(or you can also take the Always be knolling approach)

Counting mistakes: keeping a mistake log

Kaizen is a fabled Japanese term in the manufacturing/productivity world. It is translated usually as constant improvement. But there is nothing to improve if you don’t know where you are failing.

Keeping a mistake log is the way to continually improve. Find where you failed (no need to be anything life threatening: if you misplace your keys, it’s a failure), log it and strive for improvement. We do this constantly at work: any failure generates a postmortem, and from it we plan to prevent the same mistake from happening again.

Distraction routines

Another interesting approach. What to do when you can’t concentrate or need a break from your current project? In other words, have tasks, projects or goals for when you don’t feel like working more on what you are doing now. Who has not sorted their closet to avoid other work? This is the same, but without avoiding the important work. It’s only a break.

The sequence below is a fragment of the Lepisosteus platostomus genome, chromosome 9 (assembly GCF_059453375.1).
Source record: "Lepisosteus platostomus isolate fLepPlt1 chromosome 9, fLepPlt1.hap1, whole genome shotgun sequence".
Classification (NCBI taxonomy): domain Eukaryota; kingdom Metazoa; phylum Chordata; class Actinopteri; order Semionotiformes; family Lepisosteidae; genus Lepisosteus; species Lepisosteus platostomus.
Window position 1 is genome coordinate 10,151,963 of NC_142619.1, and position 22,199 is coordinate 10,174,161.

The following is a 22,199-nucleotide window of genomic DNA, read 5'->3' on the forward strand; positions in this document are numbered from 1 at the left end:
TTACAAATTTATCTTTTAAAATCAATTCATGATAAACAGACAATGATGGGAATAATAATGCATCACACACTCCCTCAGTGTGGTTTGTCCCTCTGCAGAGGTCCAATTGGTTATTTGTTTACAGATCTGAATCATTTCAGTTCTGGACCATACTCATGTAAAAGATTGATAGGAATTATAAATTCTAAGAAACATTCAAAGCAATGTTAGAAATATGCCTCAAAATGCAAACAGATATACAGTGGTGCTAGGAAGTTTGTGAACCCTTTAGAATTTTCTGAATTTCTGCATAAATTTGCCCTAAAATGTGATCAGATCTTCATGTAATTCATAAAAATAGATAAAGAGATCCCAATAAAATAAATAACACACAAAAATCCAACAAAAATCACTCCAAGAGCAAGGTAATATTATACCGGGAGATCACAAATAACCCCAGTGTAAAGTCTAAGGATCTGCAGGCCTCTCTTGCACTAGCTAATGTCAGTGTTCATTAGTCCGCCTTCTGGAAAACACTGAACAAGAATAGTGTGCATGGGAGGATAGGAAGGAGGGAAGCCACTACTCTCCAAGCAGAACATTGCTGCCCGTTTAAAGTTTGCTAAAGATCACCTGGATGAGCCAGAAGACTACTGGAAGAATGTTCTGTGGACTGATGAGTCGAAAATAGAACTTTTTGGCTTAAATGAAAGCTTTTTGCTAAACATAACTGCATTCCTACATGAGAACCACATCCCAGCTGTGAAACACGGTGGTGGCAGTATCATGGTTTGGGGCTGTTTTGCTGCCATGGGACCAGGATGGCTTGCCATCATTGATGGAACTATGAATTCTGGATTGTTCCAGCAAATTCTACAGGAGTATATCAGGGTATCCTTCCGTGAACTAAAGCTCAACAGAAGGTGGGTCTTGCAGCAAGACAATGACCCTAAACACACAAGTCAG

Try to finish everything you start. The more projects you have lying around unfinished, the larger burden you’ll feel. If you can’t finish something, prepare the task for picking it up. Write down the next steps, prepare any tools needed. Schedule a follow up session.

The approach to routines

Routines, for the author are not actions (nor habits) but placeholders for actions. You can have a commute routine: you are sitting, bring so and so devices, can do so and so. You can fill this routine with several different actions.

Having a clear idea of which kind of actions can be fillers for each of your routines is key to optimizing your time (if you want to).


It may not have been a groundbreaking read, but I was surprised by the interesting ideas and the exposition. Focusing on cooks was kind of a fun take for a productivity book, and what made me pick what I would have otherwise skipped. Pick it up, you may get some interesting idea.
Written by Ruben Berenguel


Using Processing from Scala

Processing is a flexible software sketchbook and a language for learning how to code within the context of the visual arts.